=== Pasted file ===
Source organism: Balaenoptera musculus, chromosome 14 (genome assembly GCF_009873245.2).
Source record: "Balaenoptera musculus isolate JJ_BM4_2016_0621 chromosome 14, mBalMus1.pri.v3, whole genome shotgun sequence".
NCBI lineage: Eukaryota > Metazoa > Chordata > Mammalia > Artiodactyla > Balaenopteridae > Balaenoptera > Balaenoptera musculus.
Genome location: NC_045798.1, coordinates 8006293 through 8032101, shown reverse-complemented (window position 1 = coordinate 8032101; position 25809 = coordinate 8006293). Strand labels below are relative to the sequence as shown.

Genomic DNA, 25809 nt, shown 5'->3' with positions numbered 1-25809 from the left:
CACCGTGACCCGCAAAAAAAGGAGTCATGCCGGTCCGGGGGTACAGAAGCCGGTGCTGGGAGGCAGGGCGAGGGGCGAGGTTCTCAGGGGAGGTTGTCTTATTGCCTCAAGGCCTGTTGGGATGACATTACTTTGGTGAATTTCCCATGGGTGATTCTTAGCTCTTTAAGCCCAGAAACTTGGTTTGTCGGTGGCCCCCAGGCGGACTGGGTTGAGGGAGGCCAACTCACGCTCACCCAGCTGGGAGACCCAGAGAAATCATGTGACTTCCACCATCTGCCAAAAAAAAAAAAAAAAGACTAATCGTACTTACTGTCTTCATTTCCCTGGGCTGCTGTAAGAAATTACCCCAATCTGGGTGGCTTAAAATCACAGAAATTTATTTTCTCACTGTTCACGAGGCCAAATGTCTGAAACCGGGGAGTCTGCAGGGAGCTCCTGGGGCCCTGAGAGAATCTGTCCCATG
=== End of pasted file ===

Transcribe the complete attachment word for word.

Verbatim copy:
Source organism: Balaenoptera musculus, chromosome 14 (genome assembly GCF_009873245.2).
Source record: "Balaenoptera musculus isolate JJ_BM4_2016_0621 chromosome 14, mBalMus1.pri.v3, whole genome shotgun sequence".
NCBI lineage: Eukaryota > Metazoa > Chordata > Mammalia > Artiodactyla > Balaenopteridae > Balaenoptera > Balaenoptera musculus.
Genome location: NC_045798.1, coordinates 8006293 through 8032101, shown reverse-complemented (window position 1 = coordinate 8032101; position 25809 = coordinate 8006293). Strand labels below are relative to the sequence as shown.

Genomic DNA, 25809 nt, shown 5'->3' with positions numbered 1-25809 from the left:
CACCGTGACCCGCAAAAAAAGGAGTCATGCCGGTCCGGGGGTACAGAAGCCGGTGCTGGGAGGCAGGGCGAGGGGCGAGGTTCTCAGGGGAGGTTGTCTTATTGCCTCAAGGCCTGTTGGGATGACATTACTTTGGTGAATTTCCCATGGGTGATTCTTAGCTCTTTAAGCCCAGAAACTTGGTTTGTCGGTGGCCCCCAGGCGGACTGGGTTGAGGGAGGCCAACTCACGCTCACCCAGCTGGGAGACCCAGAGAAATCATGTGACTTCCACCATCTGCCAAAAAAAAAAAAAAAAGACTAATCGTACTTACTGTCTTCATTTCCCTGGGCTGCTGTAAGAAATTACCCCAATCTGGGTGGCTTAAAATCACAGAAATTTATTTTCTCACTGTTCACGAGGCCAAATGTCTGAAACCGGGGAGTCTGCAGGGAGCTCCTGGGGCCCTGAGAGAATCTGTCCCATG